Mr. Speaker, under the authority of the chief firearms officers, an authorization to transport is issued for the movement, or transport, of restricted and prohibited firearms. The application for an authorization to transport requires the client, the licencee, to indicate the reason for transport, which the chief firearms officer of jurisdiction will approve or refuse.
Since December 1, 1998, with the coming into force of the Firearms Act, all authorizations to transport that have been issued—i.e., approved--are retained within the Canadian Firearms Information System.
An analysis on all valid authorizations to transport as of August 1, 2015, established that 138,184, or 96.5%, of the 143,177 valid authorizations to transport were issued for one of two reasons for transport: first, transport of restricted firearms and/or prohibited handguns designated 12(6.1), possessed for the purpose of target practice, to and from all shooting clubs and ranges approved under section 29 of the Firearms Act; second, transport of a newly acquired restricted firearm and/or prohibited firearm from the place of acquisition to the place of registration.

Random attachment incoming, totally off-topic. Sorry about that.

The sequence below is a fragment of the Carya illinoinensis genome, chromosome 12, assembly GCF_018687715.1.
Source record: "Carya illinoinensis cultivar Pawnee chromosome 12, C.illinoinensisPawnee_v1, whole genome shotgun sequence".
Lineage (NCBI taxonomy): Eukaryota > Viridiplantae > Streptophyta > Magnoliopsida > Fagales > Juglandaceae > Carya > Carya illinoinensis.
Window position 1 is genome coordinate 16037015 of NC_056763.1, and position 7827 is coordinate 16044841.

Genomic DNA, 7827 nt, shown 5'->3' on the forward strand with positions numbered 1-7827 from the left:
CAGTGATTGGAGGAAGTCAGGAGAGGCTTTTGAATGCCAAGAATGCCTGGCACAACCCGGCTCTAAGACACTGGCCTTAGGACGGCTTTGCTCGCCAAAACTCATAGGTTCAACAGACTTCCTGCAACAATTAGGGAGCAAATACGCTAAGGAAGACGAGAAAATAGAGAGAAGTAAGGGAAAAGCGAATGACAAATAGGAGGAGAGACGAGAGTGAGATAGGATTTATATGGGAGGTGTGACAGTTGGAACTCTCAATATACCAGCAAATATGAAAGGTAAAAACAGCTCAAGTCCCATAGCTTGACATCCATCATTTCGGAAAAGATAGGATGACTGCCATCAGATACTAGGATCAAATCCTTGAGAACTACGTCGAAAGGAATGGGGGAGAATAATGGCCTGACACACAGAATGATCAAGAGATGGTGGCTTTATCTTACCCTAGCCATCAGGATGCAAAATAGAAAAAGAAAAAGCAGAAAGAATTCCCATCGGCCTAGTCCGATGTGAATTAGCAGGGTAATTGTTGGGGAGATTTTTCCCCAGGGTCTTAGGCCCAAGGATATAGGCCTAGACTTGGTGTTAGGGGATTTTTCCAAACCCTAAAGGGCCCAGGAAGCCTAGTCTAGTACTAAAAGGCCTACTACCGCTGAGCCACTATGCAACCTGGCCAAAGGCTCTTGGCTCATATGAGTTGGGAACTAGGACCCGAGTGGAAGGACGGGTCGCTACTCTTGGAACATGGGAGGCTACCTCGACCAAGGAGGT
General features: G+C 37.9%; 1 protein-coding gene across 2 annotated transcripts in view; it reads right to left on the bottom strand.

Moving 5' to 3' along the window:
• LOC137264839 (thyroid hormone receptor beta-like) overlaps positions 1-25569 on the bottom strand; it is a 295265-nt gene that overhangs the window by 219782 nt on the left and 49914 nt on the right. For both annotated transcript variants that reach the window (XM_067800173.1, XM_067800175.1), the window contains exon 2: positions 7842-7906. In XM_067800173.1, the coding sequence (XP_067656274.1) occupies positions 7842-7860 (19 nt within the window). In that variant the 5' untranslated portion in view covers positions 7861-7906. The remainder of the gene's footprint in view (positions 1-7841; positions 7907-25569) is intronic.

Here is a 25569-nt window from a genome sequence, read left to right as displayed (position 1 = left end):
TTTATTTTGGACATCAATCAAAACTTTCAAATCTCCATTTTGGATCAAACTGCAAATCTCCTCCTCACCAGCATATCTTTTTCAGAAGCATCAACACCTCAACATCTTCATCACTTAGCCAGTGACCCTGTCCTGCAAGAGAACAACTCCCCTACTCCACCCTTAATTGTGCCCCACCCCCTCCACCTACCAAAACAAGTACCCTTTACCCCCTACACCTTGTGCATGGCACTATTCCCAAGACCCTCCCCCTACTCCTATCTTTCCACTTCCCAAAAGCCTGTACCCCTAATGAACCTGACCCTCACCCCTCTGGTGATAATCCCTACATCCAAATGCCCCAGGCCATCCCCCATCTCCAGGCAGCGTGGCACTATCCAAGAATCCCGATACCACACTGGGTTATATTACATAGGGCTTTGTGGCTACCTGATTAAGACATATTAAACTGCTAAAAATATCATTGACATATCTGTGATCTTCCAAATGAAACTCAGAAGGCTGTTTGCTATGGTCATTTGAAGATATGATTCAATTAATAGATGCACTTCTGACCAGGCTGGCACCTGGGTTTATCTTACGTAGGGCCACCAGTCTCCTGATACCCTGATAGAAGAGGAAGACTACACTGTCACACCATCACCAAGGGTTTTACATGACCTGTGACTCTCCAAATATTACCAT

On September 2, 2015, the legislative process for authorizations to transport was altered as a result of Bill C-42, whereby six transportation provisions for restricted and prohibited firearms would now be a condition on a firearms licence as opposed to through an authorization to transport.
Under a Bill C-71 regime, the two transportation provisions noted above would continue to be a condition on a firearms licence.